Efficiency Could Cut World Energy
Use Over 70 Percent
Feb 3, 2011 - Helen Knight - New Scientist
Simple changes like installing better building insulation
could cut the world's energy demands by three-quarters,
according to a new study.
Discussions about reducing greenhouse gas emissions
usually concentrate on cleaner ways of generating
energy: that's because they promise that we can lower
emissions without having to change our energy-hungry
ways. But whereas new generation techniques take
years to come on stream, efficiency can be improved
today, with existing technologies and know-how.
To calculate how much energy could be saved through
such improvements, Julian Allwood and colleagues
at the University of Cambridge analysed the buildings,
vehicles and industry around us and applied "best
practice" efficiency changes to them.
Changes to homes and buildings included triple-glazing
windows and installing 300-millimetre-thick cavity
wall insulation, using saucepan lids when cooking
on the stove top, eliminating hot-water tanks and
reducing the set temperature of washing machines
and dishwashers. In transportation, the weight of
cars was limited to 300 kilograms.
They found that 73 per cent of global energy use
could be saved by introducing such changes.
Many people are unaware of the scale of opportunities
for reducing energy demand, says Allwood. By
showing how global energy demand can fall to
of its current level without any decline in services,
the team hope to redress the balance.
"We think it's pretty unlikely that we'll find
a good response to the threat of global warming on
the supply side alone," Allwood says. "But
if we can make a serious reduction in our demand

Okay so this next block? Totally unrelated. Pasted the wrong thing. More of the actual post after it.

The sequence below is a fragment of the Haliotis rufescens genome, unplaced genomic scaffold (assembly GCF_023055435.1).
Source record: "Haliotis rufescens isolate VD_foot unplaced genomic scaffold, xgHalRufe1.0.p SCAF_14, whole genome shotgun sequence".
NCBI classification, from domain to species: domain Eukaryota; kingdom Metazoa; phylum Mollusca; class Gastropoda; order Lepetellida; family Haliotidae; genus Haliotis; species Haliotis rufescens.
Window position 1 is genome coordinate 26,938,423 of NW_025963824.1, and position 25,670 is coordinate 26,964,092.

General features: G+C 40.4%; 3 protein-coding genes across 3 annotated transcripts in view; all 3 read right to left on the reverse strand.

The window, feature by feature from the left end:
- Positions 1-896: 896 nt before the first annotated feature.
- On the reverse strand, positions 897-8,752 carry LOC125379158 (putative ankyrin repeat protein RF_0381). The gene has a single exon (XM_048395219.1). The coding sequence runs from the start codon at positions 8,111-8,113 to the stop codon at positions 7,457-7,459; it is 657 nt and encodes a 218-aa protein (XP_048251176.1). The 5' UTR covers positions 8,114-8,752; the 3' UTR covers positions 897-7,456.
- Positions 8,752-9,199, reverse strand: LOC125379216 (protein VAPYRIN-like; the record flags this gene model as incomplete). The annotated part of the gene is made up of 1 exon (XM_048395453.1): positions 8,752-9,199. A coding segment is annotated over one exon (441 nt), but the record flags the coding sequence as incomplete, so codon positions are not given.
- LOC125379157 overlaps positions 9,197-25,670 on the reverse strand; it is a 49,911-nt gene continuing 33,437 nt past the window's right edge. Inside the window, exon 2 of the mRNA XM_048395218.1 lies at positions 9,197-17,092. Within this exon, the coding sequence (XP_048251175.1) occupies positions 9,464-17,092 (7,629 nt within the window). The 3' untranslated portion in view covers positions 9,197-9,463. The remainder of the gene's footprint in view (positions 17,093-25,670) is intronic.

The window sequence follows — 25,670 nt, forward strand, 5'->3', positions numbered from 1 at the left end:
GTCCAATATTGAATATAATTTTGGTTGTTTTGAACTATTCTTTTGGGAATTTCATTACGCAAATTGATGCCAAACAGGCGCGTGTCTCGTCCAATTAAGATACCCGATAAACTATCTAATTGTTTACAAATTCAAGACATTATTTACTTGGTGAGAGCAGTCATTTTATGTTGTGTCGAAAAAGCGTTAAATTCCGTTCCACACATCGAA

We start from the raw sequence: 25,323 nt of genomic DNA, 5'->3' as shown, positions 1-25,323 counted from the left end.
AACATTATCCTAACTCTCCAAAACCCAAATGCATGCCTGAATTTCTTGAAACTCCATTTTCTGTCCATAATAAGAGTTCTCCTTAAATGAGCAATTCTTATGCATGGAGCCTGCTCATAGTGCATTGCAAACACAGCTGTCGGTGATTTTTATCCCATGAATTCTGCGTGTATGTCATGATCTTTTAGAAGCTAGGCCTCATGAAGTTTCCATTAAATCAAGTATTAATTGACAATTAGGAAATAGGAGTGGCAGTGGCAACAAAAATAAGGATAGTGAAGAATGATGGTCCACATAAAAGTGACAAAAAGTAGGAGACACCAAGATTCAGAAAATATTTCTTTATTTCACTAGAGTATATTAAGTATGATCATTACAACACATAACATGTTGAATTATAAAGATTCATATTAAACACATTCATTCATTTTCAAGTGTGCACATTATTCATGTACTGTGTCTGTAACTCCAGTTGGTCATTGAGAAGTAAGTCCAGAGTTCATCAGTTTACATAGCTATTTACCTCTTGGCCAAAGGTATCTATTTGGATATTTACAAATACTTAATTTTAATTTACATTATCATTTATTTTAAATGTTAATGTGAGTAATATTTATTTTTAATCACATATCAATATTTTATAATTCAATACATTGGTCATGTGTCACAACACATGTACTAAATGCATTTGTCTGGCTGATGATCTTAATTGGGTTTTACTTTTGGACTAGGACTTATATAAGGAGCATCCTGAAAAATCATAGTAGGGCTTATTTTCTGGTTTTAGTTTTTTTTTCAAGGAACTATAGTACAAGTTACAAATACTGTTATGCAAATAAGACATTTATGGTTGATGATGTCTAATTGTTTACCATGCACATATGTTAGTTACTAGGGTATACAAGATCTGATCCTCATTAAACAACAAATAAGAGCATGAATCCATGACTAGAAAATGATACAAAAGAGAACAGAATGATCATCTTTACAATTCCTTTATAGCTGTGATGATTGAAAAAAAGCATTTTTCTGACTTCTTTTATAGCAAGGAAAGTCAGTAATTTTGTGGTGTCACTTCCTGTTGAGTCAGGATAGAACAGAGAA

for energy, then all the options [for changing the
energy supply] look more realistic."
Not all of the changes might be suitable for immediate
introduction, Allwood admits. "Our 300-kilogram
cars would be at risk in collisions at present if
they met heavier vehicles coming the other way." But
increasingly tough emissions standards for passenger
cars, particularly in Europe, will drive down average
vehicle weights, he says.
Nick Eyre, leader of the Lower Carbon Futures group
at the University of Oxford, says some of the assumptions
made by the team on how much energy could be saved
by efficiency measures may even be overly conservative.
For example, it is possible to design buildings that
are more efficient than the PassivHaus standard they
use as their practical limit. Buildings complying
with this standard must consume less than 15 kilowatt-hours
per square metre of energy in heating each year.
Even so, achieving the 73 per cent cut in energy
consumption will depend on how people use the more
efficient technologies, Eyre says. "A Passivhaus
building will not perform to its design standard
if its occupants open windows when it's cold outside."
However, the team's conclusions are "powerful",
he says, and the suggestion that major investment
should be going into buildings, vehicles and factories
instead of the energy system has major political
"The emphasis on the importance of 'passive
systems' strongly implies that conventional ideas
about the energy system and energy policy need to
be broadened to include the way energy is used, not
just the way it is supplied and converted," Eyre